In the winter of 1980 The Chicago Milwaukee St. Paul and Pacific Railroad (Milwaukee Road) abandoned almost 2000 miles of track between Miles City, Montana and Cedar Falls, Washington -- part of a passenger and freight shipping route known as the “Pacific Coast Extension.” Today, what's left of the Extension is "cut up among different railroads and the best engineered rail line through the rugged Rockies and Cascades is but weeds and trails, a vital transportation artery no longer available to shippers and the American economy." But in August 1980, before it was abandoned, two former locomotive firemen and engineers spent $400 to rescue a track-maintenance railway car, a 1952 M-19 Fairmont Speeder, from a scrap heap in a Maine train yard. They used it to travel the route and took photos along the way. [more inside]
"In recent months, a number of writers and photographers have begun to utilize Instagram beyond its common use as an application that enables the creation, stylizing, and sharing of personal photographs to a particular group of friends and acquaintances, and rather as a journalistic tool. In particular, writers like Jeff Sharlet (#Nightshift // A Resourceful Woman ) and photographers like Neil Shea have paired their photos with short narratives, constrained to 2200 characters by Instagram’s caption limit. The effect is similar to that of “Flash Fiction”—short, impactful self-contained stories—except that these stories are true and paired with a photograph of the subject." [more inside]
Where I See Fashion is a tumblr which pairs fashion-related pictures with images containing art/architecture/nature/design/texture elements that could have conceivably inspired them. The "Click to Hide Text" link on the left offers more streamlined viewing experience, or check them out on Instagram. Via: 1, 2
The Fed Up project has collected over 7000 student-submitted photos of school lunches from across the US. They'll be used to create a map and report to make a case for better school lunches. [more inside]
In 1971, the newly-created US Environmental Protection Agency (EPA) hired a bunch of freelance photographers to collectively document environmental issues around the country. They were given free rein to shoot whatever they wanted, and the project, named Documerica, lasted through 1977. After 40 years, the EPA is now encouraging photographers to take current versions of the original Documerica photos and are showcasing them on flickr at State of the Environment. There are location challenges, and a set has been created with some of the submissions, making side-by-side comparisons. [more inside]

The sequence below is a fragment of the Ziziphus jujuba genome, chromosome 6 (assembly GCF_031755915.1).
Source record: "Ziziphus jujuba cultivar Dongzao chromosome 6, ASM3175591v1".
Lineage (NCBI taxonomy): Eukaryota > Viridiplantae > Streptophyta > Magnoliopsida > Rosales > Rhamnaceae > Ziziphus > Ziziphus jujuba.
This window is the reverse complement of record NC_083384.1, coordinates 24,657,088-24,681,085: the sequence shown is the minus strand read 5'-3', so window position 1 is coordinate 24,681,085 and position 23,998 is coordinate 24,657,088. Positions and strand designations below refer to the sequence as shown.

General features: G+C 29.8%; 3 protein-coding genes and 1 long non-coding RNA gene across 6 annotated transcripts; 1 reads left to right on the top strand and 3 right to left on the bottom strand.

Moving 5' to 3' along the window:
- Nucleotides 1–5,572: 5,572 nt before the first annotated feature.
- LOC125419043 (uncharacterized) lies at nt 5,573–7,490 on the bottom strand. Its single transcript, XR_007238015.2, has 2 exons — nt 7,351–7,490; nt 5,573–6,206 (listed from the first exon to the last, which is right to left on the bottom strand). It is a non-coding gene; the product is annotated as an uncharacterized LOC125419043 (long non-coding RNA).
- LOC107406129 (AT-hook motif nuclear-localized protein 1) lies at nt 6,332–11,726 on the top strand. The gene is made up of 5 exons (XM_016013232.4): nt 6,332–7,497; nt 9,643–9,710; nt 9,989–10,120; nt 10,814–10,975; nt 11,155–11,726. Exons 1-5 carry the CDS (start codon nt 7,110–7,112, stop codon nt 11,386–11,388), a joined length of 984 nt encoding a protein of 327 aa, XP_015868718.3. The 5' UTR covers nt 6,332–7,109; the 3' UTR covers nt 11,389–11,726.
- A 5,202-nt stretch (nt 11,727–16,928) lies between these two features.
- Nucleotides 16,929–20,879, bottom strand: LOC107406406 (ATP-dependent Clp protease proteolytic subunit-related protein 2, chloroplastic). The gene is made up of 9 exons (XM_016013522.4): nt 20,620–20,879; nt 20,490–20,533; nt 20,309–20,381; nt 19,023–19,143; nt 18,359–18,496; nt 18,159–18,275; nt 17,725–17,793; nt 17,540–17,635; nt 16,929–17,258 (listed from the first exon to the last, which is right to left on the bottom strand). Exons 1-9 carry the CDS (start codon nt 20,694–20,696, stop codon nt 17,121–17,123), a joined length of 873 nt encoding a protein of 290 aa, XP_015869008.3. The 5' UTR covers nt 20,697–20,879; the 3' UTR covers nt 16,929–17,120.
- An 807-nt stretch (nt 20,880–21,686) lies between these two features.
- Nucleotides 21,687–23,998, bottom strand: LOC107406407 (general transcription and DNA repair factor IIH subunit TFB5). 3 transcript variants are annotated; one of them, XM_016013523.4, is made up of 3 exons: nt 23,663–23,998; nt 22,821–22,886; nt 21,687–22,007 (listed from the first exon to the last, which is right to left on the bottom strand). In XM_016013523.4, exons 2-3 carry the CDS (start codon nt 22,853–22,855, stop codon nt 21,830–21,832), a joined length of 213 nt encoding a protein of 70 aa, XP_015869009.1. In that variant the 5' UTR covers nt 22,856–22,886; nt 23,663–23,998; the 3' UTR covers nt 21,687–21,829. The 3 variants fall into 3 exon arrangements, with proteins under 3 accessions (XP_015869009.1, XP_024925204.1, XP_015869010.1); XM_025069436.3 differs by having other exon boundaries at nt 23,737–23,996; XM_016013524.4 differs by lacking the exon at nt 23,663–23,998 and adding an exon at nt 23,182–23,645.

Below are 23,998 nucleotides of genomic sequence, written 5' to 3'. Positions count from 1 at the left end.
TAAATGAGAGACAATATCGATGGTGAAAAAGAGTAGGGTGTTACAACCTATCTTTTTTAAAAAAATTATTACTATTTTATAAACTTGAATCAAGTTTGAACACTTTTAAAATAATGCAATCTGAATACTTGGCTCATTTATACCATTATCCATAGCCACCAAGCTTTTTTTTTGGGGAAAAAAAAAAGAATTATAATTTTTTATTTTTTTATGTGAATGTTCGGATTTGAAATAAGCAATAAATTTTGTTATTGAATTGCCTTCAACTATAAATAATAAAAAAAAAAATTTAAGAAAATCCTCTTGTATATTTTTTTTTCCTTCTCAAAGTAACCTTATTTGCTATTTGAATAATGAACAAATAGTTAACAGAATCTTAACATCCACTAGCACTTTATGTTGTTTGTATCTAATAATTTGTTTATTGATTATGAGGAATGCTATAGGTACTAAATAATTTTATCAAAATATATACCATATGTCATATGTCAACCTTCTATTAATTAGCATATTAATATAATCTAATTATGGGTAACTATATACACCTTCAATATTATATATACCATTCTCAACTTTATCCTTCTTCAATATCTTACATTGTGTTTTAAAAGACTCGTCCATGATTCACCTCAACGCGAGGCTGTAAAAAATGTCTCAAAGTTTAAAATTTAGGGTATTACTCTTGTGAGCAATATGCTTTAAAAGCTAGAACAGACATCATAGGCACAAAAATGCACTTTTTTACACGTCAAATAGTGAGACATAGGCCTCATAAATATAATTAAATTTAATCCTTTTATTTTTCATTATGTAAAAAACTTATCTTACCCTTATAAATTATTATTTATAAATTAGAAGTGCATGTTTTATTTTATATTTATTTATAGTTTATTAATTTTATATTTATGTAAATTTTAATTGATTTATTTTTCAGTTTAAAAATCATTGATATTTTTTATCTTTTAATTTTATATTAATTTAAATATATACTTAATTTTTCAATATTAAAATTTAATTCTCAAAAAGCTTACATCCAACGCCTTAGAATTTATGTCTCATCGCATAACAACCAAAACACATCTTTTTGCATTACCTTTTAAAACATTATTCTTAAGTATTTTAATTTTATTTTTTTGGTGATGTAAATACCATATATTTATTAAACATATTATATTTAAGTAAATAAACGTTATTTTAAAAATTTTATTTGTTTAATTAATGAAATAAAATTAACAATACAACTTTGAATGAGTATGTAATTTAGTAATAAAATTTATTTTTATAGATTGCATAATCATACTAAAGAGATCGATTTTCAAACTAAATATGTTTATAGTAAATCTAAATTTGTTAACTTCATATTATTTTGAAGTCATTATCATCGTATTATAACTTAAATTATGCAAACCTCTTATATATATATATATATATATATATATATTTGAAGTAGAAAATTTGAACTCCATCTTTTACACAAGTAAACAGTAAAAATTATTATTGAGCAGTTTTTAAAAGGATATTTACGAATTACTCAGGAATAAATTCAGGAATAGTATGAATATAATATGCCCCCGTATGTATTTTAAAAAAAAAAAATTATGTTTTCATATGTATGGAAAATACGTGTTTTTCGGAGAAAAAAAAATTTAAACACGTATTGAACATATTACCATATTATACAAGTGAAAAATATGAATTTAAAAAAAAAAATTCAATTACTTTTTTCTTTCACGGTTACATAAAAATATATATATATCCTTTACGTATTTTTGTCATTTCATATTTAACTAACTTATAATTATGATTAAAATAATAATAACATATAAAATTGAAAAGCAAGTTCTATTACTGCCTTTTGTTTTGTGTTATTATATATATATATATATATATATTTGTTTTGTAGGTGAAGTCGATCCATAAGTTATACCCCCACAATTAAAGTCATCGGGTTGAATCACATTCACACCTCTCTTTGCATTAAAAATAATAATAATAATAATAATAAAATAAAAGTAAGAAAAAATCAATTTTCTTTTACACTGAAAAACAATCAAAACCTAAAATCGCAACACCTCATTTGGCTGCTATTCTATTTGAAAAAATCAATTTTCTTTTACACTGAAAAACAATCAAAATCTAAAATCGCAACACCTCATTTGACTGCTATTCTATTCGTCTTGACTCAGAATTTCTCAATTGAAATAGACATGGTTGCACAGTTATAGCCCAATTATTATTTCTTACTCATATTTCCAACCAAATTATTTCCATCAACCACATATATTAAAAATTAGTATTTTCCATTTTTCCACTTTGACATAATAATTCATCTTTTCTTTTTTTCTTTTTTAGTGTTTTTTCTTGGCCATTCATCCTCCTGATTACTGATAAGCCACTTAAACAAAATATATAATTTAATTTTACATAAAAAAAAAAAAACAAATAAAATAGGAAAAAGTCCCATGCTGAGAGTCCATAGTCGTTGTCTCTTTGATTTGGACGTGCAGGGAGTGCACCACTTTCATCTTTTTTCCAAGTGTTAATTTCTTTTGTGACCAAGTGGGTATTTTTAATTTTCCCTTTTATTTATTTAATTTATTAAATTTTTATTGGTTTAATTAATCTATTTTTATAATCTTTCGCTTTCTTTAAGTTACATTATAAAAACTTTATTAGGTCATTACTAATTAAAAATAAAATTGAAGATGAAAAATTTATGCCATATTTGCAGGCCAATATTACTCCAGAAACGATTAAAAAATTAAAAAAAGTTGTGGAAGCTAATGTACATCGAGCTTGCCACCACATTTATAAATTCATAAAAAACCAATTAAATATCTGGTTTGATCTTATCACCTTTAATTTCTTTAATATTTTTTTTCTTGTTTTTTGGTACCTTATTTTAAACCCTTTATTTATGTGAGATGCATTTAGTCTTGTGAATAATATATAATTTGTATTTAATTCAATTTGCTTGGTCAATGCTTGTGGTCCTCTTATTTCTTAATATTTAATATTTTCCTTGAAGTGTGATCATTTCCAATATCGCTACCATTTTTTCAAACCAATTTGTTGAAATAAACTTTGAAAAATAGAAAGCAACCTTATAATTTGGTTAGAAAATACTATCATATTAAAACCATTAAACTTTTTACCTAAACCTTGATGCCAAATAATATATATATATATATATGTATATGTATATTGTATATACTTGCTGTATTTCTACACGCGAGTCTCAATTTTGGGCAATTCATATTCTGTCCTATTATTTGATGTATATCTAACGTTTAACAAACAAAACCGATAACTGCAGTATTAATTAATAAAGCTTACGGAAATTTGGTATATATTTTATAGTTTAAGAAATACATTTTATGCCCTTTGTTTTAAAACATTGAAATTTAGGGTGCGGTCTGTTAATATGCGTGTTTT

The New York City Municipal Archives Online Gallery offers over 870,000 historical images related to the 'city that never sleeps,' including maps as well as video and audio recordings. A selection of 53 images from the collection can be seen at In Focus. [more inside]
"I lived in a hut near the summit of Mt. Fuli, the highest mountain in Japan,[more inside]
for five months straight, four years in a row,
for a total of 600 days. Each morning,
I photographed the dawn from the same spot, chasing the ever-changing
drama that unfolded before my eyes.
Last fall, the Canadian Space Agency asked students to design a simple science experiment that could be performed in space, using items already available aboard the International Space Station. Today, Commander Chris Hadfield conducted the winner for its designers: two tenth grade students, Kendra Lemke and Meredith Faulkner, in a live feed to their school in Fall River, Nova Scotia. And now, we finally have an answer to the age-old question, What Happens When You Wring Out A Washcloth In Space? [more inside]
PhotosNormandie is a collaborative collection of more than 3,000 royalty-free photos from World War II's Battle of Normandy and its aftermath. (Photos date from June 6 to late August 1944). The main link goes to the photostream. You can also peruse sets, which include 2700+ images from the US and Canadian National Archives.
The Cleveland Memory Project is an archive of photos, postcards, videos, recordings, clippings, ebooks, personal papers, maps and other historical "goodies" about the city. "It's a collaborative endeavor of many local historical societies, public libraries and government agencies who have mounted their own local history." On Flickr. [more inside]